Sunday, December 28, 2008

Happy New Year

“In a wireless world, personal contact takes a back seat.” - Thomas Friedman. We have become too reliant on technology communication tools 24/7 to connect with people. We need to revert back to when we were kids and allocate the time needed to forge strong interpersonal relationships.

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I would like to share a little story to help kick in the New Year. I was sitting in a playground in Cannes, when I witnessed four little girls of different ethnic backgrounds playing. One was French with a doll & doll carriage; there were Brazilian twins and an Asian tag along. They set up an imaginary house under the slide and began cavorting around the playground, each taking turns pushing the doll carriage. For that short span of time they were totally connected. No cell phones, no computer, no Crackberries, etc. The language differences were not a barrier. The playground transformed them into their own personal Global Village.

My point? Today thanks to all our technology to stay connected, we have actually become disconnected in the process. Reminds me of a great New York Times op-ed that I read years ago by Thomas Friedman titled Taxi Driver. Friedman wrote –
“Technology is dividing us as much as uniting us. Yes, technology can make the far feel near. But it can also make the near feel very far. We’re so accessible, we’re inaccessible. We can’t find the off switches on our devices or on ourselves.”

I advocate that what is getting diluted thanks to our wireless world is our ability to truly connect with people. We are so engrossed with all our technological toys, that we don’t allocate the time, the incubation period needed to forge strong interpersonal relationships. We all talk about being networked, but how many people are we truly linked to in our network beyond their contact information? Maybe it is time to take a break from our 24/7 connectedness and revert back to the days when we were kids. The days we played more freely utilizing our best playground kid skills. By doing so, we will become more connected to one another, thus have more fun as we cavort in our network.

Bonne année.

Thursday, December 18, 2008


Innovation in the foodservice industry has been minimal because organizations continue to do the same old thing. One way the industry can cure its stale thinking is to practice deconstruction. Organizations need to tear themselves apart and begin reconstructing key elements.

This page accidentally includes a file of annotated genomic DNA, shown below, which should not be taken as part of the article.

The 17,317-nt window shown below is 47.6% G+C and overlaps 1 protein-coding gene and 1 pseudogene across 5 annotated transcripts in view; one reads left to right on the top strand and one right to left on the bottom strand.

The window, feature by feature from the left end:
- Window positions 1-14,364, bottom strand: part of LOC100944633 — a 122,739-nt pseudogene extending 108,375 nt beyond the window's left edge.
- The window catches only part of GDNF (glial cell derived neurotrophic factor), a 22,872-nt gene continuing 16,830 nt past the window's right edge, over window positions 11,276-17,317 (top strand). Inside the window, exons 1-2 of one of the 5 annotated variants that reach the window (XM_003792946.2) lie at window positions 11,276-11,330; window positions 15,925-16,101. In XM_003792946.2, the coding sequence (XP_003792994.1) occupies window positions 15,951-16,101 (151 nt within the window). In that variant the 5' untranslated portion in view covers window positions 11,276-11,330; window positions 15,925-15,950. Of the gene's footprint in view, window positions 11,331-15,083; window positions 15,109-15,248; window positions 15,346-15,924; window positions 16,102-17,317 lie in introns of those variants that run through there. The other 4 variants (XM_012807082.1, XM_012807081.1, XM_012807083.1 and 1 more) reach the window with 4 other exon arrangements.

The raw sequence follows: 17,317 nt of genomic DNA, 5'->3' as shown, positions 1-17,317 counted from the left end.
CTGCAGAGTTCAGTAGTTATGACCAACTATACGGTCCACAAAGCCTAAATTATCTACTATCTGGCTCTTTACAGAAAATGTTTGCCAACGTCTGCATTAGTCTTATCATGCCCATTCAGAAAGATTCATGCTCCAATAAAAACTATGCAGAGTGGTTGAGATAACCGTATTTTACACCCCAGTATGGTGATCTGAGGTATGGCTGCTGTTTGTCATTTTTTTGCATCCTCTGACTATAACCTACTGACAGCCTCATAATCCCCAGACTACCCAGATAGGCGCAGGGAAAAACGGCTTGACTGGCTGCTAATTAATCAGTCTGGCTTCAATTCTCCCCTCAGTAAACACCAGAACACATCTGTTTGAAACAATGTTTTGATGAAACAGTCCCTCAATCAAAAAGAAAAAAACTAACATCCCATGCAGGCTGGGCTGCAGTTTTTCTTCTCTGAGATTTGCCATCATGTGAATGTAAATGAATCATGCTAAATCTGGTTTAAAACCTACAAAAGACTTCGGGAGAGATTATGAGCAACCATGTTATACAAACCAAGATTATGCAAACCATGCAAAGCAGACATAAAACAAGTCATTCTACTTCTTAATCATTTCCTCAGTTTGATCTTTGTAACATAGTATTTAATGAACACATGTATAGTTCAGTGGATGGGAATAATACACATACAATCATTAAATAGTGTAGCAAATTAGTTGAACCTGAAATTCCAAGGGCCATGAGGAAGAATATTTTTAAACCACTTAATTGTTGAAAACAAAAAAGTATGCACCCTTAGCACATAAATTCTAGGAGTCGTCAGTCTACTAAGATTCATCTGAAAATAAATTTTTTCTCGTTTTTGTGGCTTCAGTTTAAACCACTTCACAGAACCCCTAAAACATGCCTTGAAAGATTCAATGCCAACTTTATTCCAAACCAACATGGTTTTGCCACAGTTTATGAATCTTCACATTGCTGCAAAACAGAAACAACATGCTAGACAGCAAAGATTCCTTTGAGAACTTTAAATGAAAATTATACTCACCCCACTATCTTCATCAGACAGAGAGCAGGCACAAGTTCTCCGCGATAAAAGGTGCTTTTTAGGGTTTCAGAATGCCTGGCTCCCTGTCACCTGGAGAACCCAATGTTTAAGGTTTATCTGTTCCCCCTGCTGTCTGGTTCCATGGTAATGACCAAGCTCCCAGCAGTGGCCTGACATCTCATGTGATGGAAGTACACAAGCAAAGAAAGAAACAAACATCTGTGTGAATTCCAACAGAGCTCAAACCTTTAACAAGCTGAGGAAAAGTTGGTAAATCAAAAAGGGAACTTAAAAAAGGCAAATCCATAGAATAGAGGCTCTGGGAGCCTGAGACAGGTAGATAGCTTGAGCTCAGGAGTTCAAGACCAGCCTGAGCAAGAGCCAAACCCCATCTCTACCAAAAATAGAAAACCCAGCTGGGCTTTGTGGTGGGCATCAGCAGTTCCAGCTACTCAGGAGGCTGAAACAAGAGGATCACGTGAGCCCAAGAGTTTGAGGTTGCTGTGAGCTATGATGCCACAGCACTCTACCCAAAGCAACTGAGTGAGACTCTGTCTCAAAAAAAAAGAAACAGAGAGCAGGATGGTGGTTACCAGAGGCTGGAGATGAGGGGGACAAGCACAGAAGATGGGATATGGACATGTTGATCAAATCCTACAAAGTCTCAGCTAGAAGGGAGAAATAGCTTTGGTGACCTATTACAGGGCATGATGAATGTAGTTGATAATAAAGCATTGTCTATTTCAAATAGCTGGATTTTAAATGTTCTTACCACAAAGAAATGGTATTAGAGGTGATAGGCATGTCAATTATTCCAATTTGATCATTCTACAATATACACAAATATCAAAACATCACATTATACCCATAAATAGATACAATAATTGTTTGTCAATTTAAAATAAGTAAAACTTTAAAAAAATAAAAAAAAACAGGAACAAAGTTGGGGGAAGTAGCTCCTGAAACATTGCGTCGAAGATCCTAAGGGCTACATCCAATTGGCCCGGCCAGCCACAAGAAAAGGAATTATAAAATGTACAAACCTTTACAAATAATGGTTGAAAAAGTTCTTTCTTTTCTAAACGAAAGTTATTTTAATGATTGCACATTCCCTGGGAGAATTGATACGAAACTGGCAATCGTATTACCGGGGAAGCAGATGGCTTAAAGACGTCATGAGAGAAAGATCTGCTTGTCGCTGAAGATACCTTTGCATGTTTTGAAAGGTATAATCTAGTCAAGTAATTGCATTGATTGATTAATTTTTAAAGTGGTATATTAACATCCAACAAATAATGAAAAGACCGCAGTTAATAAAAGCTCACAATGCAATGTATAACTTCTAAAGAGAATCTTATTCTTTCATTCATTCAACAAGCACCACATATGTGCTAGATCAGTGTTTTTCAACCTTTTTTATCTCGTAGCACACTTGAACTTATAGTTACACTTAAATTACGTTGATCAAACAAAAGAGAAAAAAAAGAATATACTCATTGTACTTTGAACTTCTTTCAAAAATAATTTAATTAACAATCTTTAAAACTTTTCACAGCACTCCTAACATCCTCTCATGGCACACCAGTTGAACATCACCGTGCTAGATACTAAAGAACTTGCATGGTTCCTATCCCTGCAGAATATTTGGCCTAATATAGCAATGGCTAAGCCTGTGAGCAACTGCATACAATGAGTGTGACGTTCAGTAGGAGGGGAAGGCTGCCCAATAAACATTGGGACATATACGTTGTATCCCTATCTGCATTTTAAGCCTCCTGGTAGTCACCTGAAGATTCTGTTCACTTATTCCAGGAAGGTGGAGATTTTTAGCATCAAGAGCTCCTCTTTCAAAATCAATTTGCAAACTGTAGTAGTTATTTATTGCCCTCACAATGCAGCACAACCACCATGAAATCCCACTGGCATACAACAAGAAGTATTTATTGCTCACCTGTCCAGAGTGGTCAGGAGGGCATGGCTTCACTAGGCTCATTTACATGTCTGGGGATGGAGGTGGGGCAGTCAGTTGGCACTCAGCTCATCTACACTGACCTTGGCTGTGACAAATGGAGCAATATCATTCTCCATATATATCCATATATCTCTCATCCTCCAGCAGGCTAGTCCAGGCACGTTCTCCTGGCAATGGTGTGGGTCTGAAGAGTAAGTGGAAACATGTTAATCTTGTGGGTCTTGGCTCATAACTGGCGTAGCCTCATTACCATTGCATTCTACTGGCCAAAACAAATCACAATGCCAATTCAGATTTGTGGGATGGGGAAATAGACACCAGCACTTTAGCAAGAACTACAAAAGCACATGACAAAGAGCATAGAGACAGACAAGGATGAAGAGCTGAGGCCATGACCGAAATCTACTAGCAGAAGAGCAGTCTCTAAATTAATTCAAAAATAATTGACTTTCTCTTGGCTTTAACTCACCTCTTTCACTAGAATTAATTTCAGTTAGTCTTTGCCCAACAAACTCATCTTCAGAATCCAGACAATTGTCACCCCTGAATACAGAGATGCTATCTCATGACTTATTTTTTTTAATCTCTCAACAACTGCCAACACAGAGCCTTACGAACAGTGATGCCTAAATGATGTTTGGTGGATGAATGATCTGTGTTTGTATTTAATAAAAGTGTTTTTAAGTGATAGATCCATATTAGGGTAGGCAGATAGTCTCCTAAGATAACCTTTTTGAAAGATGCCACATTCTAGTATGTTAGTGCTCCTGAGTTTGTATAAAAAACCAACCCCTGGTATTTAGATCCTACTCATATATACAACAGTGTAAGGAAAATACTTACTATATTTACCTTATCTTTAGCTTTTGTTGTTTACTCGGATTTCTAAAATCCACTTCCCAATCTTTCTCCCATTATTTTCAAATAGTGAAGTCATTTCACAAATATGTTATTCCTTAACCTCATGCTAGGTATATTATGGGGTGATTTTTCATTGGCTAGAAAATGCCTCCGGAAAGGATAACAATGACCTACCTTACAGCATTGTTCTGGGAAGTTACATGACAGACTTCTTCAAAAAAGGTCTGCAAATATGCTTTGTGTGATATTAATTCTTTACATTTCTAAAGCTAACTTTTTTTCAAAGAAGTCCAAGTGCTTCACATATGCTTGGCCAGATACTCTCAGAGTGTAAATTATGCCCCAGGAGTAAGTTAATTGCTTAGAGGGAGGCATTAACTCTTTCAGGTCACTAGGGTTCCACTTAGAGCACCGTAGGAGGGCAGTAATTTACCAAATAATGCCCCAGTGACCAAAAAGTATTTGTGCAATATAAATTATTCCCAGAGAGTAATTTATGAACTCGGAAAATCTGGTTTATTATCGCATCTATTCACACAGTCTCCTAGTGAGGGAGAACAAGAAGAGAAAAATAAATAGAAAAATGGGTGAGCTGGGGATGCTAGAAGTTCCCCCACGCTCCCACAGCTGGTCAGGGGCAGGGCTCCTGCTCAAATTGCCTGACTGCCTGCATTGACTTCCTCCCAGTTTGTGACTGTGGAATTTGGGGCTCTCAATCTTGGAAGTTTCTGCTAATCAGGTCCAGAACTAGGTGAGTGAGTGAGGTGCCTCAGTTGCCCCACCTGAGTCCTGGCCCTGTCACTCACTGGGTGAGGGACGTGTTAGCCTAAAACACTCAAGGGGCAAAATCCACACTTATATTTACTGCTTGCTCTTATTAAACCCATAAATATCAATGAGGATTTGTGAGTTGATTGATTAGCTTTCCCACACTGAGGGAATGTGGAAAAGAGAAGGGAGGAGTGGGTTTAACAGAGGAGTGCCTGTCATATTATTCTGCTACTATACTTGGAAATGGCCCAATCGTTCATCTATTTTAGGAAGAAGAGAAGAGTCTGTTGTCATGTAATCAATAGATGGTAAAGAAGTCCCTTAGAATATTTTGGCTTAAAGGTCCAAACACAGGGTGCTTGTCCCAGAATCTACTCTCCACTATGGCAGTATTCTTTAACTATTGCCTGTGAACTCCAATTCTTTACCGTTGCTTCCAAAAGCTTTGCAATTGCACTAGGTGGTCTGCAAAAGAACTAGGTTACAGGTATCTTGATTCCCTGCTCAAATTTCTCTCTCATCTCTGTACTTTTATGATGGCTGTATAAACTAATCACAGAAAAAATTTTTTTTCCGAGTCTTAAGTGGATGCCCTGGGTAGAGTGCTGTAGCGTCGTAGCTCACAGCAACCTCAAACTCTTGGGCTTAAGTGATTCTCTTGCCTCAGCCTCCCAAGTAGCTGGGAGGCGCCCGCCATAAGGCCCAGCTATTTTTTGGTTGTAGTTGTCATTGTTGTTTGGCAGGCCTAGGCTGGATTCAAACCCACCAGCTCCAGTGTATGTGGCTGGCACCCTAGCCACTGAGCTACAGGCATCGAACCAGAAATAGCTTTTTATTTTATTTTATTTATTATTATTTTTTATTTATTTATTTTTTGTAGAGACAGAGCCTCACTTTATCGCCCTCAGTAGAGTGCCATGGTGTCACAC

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Back in April 2008 I addressed the topic of “Morph Marketing” in a Nation’s Restaurant News opinion piece. I advocated that marketers have been developing business plans the same old way, year after year after year. As a result, the foodservice industry has witnessed minimal innovation. Now I am beginning to realize there is a greater symptom for the lack of innovation. Organizations in total are stale because every internal department is doing the same old thing. Time to steal a page from the philosopher, Jacques Derrida. Practice deconstruction. Derrida believed:
Every structure that organizes our experience is constituted and maintained by exclusion. In the process of creating something, something inevitably gets left out. Exclusive structures become repressive, thus take things apart and reconstruct.

English, English. Blow your organization up and start over from scratch. Okay, maybe that is totally unrealistic, but a good place to start is to answer the three tough questions detailed below:

Who are we? Better known as a positioning statement that identifies your company’s target audience, frame of reference and point of difference.

What do we want to be when we grow up? Answering this question is a team effort that should reflect your company’s vision communicated in a clear, concise statement so everyone beats to the same drum.

How are we going to get there? Once again a team effort that will best describe the principles and guiding values your company will exercise to achieve its vision. In laymen’s terms, your company’s mission statement.